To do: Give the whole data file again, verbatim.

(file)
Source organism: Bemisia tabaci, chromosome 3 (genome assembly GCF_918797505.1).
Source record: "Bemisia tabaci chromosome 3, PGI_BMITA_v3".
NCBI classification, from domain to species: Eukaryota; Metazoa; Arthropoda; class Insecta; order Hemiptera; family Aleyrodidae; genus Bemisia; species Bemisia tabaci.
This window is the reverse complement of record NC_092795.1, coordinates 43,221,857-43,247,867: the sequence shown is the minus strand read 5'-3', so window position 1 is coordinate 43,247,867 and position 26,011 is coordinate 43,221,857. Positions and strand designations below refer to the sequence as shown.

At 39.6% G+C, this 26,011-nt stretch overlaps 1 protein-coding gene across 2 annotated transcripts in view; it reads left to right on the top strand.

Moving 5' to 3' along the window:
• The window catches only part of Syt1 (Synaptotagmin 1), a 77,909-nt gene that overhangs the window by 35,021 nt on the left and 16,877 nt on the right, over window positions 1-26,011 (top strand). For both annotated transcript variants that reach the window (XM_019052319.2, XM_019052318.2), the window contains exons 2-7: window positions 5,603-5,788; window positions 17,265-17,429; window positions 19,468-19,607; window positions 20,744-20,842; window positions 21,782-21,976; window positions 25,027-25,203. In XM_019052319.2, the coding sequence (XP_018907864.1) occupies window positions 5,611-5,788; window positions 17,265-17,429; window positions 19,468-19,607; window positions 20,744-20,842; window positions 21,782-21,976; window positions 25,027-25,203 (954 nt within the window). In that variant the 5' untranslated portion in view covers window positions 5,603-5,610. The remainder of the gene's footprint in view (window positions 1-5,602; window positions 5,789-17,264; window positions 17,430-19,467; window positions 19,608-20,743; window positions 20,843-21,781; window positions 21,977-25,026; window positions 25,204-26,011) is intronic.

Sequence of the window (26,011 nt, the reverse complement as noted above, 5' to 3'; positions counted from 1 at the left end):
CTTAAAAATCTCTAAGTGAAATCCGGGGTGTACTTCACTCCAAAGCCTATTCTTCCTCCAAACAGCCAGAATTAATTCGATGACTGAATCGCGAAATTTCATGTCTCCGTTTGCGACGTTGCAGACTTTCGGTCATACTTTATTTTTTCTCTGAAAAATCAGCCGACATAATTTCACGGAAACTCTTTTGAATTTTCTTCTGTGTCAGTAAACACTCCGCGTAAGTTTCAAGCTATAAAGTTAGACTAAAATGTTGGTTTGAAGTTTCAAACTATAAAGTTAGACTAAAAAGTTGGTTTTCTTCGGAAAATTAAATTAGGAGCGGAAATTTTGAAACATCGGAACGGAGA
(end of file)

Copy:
Source organism: Bemisia tabaci, chromosome 3 (genome assembly GCF_918797505.1).
Source record: "Bemisia tabaci chromosome 3, PGI_BMITA_v3".
NCBI classification, from domain to species: Eukaryota; Metazoa; Arthropoda; class Insecta; order Hemiptera; family Aleyrodidae; genus Bemisia; species Bemisia tabaci.
This window is the reverse complement of record NC_092795.1, coordinates 43,221,857-43,247,867: the sequence shown is the minus strand read 5'-3', so window position 1 is coordinate 43,247,867 and position 26,011 is coordinate 43,221,857. Positions and strand designations below refer to the sequence as shown.

At 39.6% G+C, this 26,011-nt stretch overlaps 1 protein-coding gene across 2 annotated transcripts in view; it reads left to right on the top strand.

Moving 5' to 3' along the window:
• The window catches only part of Syt1 (Synaptotagmin 1), a 77,909-nt gene that overhangs the window by 35,021 nt on the left and 16,877 nt on the right, over window positions 1-26,011 (top strand). For both annotated transcript variants that reach the window (XM_019052319.2, XM_019052318.2), the window contains exons 2-7: window positions 5,603-5,788; window positions 17,265-17,429; window positions 19,468-19,607; window positions 20,744-20,842; window positions 21,782-21,976; window positions 25,027-25,203. In XM_019052319.2, the coding sequence (XP_018907864.1) occupies window positions 5,611-5,788; window positions 17,265-17,429; window positions 19,468-19,607; window positions 20,744-20,842; window positions 21,782-21,976; window positions 25,027-25,203 (954 nt within the window). In that variant the 5' untranslated portion in view covers window positions 5,603-5,610. The remainder of the gene's footprint in view (window positions 1-5,602; window positions 5,789-17,264; window positions 17,430-19,467; window positions 19,608-20,743; window positions 20,843-21,781; window positions 21,977-25,026; window positions 25,204-26,011) is intronic.

Sequence of the window (26,011 nt, the reverse complement as noted above, 5' to 3'; positions counted from 1 at the left end):
CTTAAAAATCTCTAAGTGAAATCCGGGGTGTACTTCACTCCAAAGCCTATTCTTCCTCCAAACAGCCAGAATTAATTCGATGACTGAATCGCGAAATTTCATGTCTCCGTTTGCGACGTTGCAGACTTTCGGTCATACTTTATTTTTTCTCTGAAAAATCAGCCGACATAATTTCACGGAAACTCTTTTGAATTTTCTTCTGTGTCAGTAAACACTCCGCGTAAGTTTCAAGCTATAAAGTTAGACTAAAATGTTGGTTTGAAGTTTCAAACTATAAAGTTAGACTAAAAAGTTGGTTTTCTTCGGAAAATTAAATTAGGAGCGGAAATTTTGAAACATCGGAACGGAGA